Recent verdicts expand artists’ rights in celebrity depiction cases

Recent verdicts expand artists’ rights in celebrity depiction cases – Special Report

Joshua Kaufman

Several major cases in recent years have expanded an artist’s right to depict celebrities without permission or payment of royalties. Indeed, artists who incorporate celebrities’ images in their artworks are often on the receiving end of cease and desist letters from celebrity attorneys. While these letters are often quite serious and with much merit, several cases show a trend in which courts are finding First Amendment protection for artists using celebrity images in certain art works.

The right of publicity, in a simplified format, can be stated as the right of a person to control the commercial use of his or her name or likeness. Historically, celebrities have strong control over images of themselves. However, a number of exceptions have developed over the last several years which artists should take note of.

Model Sculpture

In 1993, a sculptor in New York was commissioned to cast an elephant for a wildlife preservation project. To prove that the process would not be harmful to the elephant, supermodel Cheryl Tiegs agreed to be cast to test the process. A life-sized body cast of Tiegs was made, but a workman dropped something on the cast and destroyed it. The sculptor sued for the loss of revenue he anticipated from the sale of the sculptures depicting Tiegs’ torso. Tiegs filed a motion to dismiss the case saying that she would not have granted the sculptor permission to sell the sculpture, and without her permission, the sculptor would have been unable to sell the sculptures. She said the fact the sculpture was destroyed was irrelevant as it could never have been exploited.

The court held that, “Although a person’s right of publicity is protected under New York law, it is a very significant right, and it must fall to a constitutionally protected right of freedom of speech. This includes nonverbal expression that covers works of art such as sculptures.” The court went on to state that “an artist may make a work of art that includes a recognizable likeness of a person without her or his written consent and sell at least a limited number of copies thereof without violating his or her right of publicity in New York.”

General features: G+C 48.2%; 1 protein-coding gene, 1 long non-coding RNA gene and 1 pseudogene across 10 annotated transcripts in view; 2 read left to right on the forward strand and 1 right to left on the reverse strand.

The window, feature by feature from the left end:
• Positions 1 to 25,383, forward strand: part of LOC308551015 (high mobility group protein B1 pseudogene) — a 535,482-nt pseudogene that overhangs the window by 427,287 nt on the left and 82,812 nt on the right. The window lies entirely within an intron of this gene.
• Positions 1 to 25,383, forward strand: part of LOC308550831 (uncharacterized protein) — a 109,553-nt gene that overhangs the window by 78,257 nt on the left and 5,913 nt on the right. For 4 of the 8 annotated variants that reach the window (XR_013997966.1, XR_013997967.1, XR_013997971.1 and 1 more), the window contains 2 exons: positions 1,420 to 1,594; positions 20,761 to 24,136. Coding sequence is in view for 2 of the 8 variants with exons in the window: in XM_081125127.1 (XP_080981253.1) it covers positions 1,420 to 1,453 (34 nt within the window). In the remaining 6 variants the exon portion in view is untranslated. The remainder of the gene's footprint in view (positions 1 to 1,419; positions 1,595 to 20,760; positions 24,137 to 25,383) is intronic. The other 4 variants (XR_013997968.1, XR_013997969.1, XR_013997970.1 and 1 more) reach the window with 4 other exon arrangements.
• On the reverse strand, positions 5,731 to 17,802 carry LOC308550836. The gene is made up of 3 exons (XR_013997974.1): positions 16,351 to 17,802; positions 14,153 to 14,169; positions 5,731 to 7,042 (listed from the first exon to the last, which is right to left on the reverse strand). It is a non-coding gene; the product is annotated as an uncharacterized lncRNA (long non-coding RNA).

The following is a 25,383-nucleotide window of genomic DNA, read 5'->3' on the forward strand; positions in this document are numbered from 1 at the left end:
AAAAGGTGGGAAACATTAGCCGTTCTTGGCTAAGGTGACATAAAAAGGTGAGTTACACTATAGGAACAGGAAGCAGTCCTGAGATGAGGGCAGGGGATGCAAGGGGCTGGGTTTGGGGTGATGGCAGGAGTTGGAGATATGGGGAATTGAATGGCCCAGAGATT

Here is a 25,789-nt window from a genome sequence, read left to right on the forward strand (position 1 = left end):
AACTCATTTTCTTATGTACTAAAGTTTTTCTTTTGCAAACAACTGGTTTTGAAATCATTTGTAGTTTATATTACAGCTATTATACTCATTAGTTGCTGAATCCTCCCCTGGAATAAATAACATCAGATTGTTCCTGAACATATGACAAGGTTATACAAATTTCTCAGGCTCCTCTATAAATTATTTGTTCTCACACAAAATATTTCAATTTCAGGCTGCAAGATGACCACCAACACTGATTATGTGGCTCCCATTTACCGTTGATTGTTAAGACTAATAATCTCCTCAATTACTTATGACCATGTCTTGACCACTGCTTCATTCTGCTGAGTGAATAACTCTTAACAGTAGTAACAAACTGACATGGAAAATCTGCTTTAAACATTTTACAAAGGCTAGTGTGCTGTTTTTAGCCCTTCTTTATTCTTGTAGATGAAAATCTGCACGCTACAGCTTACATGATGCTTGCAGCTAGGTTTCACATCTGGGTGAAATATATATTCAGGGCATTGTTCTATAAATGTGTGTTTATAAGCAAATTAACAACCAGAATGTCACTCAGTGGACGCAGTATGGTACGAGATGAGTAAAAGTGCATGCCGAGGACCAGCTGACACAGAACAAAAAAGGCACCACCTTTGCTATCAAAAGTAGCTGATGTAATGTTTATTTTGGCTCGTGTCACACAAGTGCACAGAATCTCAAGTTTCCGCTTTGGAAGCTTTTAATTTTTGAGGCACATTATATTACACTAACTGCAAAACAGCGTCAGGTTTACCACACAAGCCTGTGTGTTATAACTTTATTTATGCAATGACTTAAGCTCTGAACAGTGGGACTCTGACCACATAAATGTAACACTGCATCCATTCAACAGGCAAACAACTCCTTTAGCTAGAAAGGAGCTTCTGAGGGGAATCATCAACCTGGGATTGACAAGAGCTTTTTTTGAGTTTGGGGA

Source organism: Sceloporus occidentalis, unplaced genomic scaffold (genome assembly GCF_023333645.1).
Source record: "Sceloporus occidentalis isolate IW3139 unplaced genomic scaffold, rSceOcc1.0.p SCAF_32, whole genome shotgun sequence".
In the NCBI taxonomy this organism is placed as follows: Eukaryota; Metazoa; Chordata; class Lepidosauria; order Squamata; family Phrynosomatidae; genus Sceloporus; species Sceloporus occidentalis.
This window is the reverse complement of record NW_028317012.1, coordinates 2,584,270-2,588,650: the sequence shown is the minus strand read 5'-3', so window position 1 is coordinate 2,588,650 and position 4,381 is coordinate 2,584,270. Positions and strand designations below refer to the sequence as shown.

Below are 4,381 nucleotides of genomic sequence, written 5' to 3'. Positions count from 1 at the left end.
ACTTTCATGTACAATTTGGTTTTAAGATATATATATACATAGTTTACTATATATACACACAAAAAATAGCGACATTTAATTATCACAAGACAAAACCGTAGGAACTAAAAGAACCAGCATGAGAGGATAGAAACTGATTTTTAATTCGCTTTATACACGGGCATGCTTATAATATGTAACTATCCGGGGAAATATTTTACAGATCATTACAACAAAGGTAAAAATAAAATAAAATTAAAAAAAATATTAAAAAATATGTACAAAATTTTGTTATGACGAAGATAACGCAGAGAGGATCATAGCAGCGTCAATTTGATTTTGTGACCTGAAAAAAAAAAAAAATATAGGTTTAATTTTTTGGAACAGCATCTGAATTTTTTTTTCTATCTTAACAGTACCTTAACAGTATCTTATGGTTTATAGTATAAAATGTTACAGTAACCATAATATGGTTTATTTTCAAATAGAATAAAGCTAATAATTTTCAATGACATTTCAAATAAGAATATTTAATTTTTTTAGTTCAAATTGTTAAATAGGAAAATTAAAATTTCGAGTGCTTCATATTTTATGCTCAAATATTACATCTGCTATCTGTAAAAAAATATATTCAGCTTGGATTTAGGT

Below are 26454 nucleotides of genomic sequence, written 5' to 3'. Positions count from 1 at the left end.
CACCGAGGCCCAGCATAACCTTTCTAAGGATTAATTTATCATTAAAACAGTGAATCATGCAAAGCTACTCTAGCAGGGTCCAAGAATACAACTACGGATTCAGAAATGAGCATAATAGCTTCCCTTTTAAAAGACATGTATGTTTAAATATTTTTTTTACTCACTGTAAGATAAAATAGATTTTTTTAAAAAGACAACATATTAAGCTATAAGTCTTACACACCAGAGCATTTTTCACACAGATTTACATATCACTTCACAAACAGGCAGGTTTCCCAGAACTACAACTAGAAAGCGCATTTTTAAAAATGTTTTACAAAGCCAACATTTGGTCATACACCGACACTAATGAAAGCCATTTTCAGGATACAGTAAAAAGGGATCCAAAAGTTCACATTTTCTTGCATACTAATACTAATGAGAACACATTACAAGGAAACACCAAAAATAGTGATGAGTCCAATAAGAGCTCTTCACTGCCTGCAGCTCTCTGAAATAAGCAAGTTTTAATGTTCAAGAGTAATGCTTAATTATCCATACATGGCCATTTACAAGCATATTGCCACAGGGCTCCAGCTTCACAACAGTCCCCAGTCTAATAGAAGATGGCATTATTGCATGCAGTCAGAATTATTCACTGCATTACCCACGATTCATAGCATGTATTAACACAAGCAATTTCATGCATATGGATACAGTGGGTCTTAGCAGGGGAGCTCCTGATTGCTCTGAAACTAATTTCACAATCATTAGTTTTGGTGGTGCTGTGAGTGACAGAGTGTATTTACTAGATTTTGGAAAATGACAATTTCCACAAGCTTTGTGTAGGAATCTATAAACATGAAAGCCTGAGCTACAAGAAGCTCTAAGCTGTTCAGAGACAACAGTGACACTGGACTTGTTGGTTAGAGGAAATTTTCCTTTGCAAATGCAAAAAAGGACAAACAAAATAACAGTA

Print Predicament

In Ohio in 2000, artists scored another victory in the celebrity rights battle. Golfer Tiger Woods tried to stop an artist from selling prints depicting him playing at the Masters. Woods brought a claim based on trademark law and his right of publicity. The judge in this Federal court first found that Woods had not established his likeness as a trademark. The court found that even though Woods had a legitimate trademark in his name, it did not translate into the use of his likeness as a trademark.

After dismissing the trademark claim, the court turned its attention to Woods’ right of publicity claim. The artist argued that his prints are protected by the First Amendment because they are works of art and did not constitute commercial speech. Rather, the work expresses “the majesty of a newsworthy moment.” The claim made by Woods was that the prints were “merely sports merchandise” and not entitled to First Amendment protection. The court found the images conveyed a message and differed from a poster which merely replicates an existing photograph. The court went on to hold that paintings and drawings are protected by the First Amendment as are limited-edition prints made by the artist in this circumstance (the edition size was 5,000 prints). It also alluded to protection for photos and sculptures.

No Laughing Matter

In California in 2001, an artist created a charcoal drawing of the Three Stooges and sold them as lithographs and on T-shirts. The likenesses of the Three Stooges were extremely realistic. The owner of the rights to the Three Stooges’ likeness sued under California law, which prevents the unauthorized use of the deceased person’s likeness “on or in products, merchandise, goods or for the purposes of advertising, selling or soliciting purchasers of products, merchandise, goods or services.” The artist argued that the statute did not apply since the lithographs and T-shirts were not an endorsement or sponsorship of a product. The artist also made First Amendment claims. The court found the claims had merit but did not agree with the artist. The court adopted a version of the copyright law’s fair use test and found that the image was not sufficiently transformative to enjoy the First Amendment protection based on a fair use analysis.

What is important for artists about this case is that the court carved out an important exception to the right of publicity for art works. It held that if the celebrities’ likeness is just “raw material” for an original art work and it is the artistic expression that is the dominant attribute of the art work, then the artist’s First Amendment rights will trump the celebrities’ right of publicity.

What these three cases show is a trend in which courts are finding First Amendment protection for artists using the celebrities’ images in certain art works. No artist should take these cases as an invitation for the exploitation of a celebrity’s likeness without permission. But it does mean instant capitulation in the face of a cease and desist letter may also not be appropriate. These cases provide a need for a close analysis of whether celebrities’ permissions are needed in regard to the use of their images in art-related projects, which should be done on a case-by-case basis.

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